The variety of landscapes offered over the course of the tour were both astounding and mind-boggling: from multicolored lagoons that are a breeding ground for three of South America’s pink flamingo species, to high altitude deserts framed by 5,000-meter (16,400 ft) high volcanoes, and to the vast salt flat itself.
It’s estimated that the 10,000 square kilometer salar contains 10 billion tons of salt; of that only about 25,000 tons are extracted annually.
As I mentioned in this brief post a couple years ago, the Salar de Uyuni is also home to the world’s largest reserves of lithium, the element that feeds the rechargeable batteries that power our smart phones, laptops and tablets and fuels electric vehicles.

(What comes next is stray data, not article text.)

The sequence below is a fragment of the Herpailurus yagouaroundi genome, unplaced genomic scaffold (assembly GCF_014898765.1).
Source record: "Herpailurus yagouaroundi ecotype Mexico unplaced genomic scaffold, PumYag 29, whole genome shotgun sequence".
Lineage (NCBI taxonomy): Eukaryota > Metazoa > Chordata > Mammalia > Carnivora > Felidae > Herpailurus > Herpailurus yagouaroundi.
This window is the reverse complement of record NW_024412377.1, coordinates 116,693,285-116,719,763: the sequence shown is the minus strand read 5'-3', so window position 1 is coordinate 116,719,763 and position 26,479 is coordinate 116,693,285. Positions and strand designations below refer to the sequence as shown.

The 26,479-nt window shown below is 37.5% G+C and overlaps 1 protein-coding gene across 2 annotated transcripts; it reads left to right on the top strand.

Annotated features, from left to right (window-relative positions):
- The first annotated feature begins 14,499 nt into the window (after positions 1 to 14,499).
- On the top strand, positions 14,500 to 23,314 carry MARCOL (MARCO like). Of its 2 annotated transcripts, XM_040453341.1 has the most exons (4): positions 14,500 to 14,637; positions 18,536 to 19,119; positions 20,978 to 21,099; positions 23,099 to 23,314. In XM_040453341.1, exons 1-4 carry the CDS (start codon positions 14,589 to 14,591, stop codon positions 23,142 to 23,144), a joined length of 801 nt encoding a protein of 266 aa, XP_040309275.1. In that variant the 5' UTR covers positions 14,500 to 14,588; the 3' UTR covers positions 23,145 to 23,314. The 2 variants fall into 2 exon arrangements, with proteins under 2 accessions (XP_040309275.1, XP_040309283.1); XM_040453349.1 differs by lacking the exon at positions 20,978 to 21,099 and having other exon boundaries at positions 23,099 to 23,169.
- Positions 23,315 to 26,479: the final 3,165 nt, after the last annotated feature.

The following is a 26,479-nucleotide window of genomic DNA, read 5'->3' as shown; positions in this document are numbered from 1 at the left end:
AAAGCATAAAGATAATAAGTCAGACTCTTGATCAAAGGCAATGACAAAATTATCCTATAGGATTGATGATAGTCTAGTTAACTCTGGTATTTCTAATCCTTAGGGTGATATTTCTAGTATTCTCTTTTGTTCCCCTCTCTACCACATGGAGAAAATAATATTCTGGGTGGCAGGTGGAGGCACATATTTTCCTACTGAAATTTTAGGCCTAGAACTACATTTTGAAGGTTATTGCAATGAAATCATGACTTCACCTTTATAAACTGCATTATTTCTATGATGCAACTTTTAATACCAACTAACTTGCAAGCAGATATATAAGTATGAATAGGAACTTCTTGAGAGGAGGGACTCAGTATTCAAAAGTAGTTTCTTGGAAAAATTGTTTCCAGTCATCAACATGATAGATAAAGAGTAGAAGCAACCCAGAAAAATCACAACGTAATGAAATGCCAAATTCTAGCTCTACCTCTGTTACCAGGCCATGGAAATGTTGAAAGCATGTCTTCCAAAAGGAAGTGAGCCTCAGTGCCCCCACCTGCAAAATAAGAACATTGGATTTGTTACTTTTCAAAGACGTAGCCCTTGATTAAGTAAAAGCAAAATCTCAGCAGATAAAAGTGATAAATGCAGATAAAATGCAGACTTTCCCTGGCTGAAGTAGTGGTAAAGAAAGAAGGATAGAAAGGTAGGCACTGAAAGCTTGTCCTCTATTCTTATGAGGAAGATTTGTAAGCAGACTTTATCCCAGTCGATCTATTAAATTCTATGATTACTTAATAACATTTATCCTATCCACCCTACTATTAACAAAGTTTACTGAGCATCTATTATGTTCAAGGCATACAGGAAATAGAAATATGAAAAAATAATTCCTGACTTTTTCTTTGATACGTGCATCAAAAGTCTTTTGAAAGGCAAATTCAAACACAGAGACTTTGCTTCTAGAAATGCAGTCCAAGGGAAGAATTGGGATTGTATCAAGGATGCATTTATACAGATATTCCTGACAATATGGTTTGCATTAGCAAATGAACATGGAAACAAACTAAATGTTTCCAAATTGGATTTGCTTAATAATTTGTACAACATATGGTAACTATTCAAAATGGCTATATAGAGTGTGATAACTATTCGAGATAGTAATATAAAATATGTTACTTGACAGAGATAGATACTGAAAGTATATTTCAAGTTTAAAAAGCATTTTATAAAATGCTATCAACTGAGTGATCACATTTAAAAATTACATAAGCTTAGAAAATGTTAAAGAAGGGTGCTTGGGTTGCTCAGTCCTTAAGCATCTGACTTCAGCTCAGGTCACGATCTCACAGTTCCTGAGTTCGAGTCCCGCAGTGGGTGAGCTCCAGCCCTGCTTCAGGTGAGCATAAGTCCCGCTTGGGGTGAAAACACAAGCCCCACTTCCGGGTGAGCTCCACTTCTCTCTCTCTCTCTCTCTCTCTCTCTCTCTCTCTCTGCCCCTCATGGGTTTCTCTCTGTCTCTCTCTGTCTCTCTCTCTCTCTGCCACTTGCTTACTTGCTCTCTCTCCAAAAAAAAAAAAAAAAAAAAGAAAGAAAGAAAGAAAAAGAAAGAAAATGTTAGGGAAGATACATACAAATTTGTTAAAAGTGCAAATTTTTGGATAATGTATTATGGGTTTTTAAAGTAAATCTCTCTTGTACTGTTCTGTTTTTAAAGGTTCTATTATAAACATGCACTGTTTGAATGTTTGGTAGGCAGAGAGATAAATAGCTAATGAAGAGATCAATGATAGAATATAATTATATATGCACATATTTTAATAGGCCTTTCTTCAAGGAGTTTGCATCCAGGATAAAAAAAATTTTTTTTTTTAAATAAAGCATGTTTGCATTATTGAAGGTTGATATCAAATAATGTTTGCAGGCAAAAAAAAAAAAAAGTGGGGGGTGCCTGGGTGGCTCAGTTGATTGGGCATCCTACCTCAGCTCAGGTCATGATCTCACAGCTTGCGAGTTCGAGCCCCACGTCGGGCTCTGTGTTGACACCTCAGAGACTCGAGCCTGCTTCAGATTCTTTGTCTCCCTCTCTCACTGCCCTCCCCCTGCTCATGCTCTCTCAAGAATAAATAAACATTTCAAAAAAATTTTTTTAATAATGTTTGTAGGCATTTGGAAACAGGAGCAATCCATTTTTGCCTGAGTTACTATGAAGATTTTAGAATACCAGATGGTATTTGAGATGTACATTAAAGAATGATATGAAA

Bolivian president Evo Morales is banking big on lithium, insisting the white powder could play a major role in helping to bring his country, generally regarded as South America’s poorest, out of the shackles of poverty.
But the location, landscape and harsh terrain, one that draws 60,000 visitors each year, poses hefty challenges for extraction. The lack of roads and basic infrastructure along with the flat’s seasonal flooding makes lithium mining an expensive proposition. For now, that’s a silver lining for those convinced that mining could have a disastrous impact on the area’s delicate ecosystem.